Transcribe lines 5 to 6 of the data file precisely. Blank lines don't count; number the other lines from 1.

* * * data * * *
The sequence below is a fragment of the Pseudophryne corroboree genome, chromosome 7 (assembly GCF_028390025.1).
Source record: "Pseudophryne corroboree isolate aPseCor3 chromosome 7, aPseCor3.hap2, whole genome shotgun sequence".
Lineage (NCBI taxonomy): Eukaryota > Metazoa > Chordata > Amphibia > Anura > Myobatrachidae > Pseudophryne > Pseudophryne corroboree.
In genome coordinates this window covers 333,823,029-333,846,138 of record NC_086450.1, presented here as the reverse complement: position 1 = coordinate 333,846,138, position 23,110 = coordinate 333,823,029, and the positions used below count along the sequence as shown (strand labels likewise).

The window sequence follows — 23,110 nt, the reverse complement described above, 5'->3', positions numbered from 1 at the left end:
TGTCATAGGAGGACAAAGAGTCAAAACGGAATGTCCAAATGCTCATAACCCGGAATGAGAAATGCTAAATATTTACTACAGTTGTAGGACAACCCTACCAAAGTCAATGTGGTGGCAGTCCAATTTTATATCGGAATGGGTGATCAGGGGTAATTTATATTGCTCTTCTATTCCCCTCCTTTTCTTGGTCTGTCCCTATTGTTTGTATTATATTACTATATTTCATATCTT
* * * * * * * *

The window sequence follows — 23,110 nt, the reverse complement described above, 5'->3', positions numbered from 1 at the left end:
TGTCATAGGAGGACAAAGAGTCAAAACGGAATGTCCAAATGCTCATAACCCGGAATGAGAAATGCTAAATATTTACTACAGTTGTAGGACAACCCTACCAAAGTCAATGTGGTGGCAGTCCAATTTTATATCGGAATGGGTGATCAGGGGTAATTTATATTGCTCTTCTATTCCCCTCCTTTTCTTGGTCTGTCCCTATTGTTTGTATTATATTACTATATTTCATATCTT